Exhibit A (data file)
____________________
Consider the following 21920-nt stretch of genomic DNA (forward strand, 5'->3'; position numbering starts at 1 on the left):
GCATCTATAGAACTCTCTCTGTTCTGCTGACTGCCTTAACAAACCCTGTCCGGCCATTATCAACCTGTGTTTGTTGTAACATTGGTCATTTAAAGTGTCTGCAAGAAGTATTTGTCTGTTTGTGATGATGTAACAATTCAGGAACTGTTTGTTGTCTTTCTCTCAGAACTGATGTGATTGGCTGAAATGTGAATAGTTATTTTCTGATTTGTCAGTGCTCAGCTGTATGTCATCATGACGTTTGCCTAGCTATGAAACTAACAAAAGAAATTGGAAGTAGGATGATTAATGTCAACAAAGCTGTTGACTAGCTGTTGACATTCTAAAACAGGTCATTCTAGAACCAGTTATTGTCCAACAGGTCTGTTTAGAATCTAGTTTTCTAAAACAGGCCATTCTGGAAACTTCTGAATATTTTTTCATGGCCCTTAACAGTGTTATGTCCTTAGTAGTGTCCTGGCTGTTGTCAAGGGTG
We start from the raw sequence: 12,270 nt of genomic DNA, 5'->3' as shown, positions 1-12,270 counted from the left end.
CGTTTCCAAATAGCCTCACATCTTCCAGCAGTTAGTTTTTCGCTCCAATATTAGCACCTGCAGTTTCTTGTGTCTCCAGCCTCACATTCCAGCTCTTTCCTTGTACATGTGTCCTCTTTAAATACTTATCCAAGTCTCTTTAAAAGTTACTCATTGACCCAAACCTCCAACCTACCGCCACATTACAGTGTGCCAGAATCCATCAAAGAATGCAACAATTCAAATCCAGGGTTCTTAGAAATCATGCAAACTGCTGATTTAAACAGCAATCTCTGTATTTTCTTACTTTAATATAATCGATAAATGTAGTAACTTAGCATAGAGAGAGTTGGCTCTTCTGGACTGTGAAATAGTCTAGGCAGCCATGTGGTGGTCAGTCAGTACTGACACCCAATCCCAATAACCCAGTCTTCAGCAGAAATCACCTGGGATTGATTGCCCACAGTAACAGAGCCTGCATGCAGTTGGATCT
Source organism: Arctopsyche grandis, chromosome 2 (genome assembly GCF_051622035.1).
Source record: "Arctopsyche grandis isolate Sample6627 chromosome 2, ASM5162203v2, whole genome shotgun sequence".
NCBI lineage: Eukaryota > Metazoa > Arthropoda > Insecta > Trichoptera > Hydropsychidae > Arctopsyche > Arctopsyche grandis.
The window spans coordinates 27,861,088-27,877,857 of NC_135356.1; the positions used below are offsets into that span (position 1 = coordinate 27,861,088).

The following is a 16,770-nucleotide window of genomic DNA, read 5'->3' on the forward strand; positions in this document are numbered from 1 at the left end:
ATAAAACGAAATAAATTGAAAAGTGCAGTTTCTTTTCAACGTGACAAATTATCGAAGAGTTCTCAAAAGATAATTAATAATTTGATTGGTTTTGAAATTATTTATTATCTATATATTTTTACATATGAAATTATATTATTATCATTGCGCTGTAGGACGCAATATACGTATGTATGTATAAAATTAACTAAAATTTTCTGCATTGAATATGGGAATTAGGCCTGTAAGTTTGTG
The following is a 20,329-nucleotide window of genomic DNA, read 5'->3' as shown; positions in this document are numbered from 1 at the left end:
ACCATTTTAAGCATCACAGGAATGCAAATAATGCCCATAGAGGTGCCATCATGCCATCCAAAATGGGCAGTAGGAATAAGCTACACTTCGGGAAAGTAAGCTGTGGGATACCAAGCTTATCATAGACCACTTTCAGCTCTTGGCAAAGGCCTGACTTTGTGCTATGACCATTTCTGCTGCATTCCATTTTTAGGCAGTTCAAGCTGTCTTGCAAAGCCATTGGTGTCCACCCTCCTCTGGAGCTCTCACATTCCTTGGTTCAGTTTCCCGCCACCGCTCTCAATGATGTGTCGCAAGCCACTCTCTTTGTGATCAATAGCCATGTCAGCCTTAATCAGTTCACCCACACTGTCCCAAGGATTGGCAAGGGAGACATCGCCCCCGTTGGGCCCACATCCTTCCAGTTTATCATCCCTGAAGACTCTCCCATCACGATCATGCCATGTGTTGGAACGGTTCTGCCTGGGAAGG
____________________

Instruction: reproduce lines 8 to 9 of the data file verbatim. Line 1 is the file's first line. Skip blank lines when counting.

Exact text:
The window spans coordinates 27,861,088-27,877,857 of NC_135356.1; the positions used below are offsets into that span (position 1 = coordinate 27,861,088).

The following is a 16,770-nucleotide window of genomic DNA, read 5'->3' on the forward strand; positions in this document are numbered from 1 at the left end: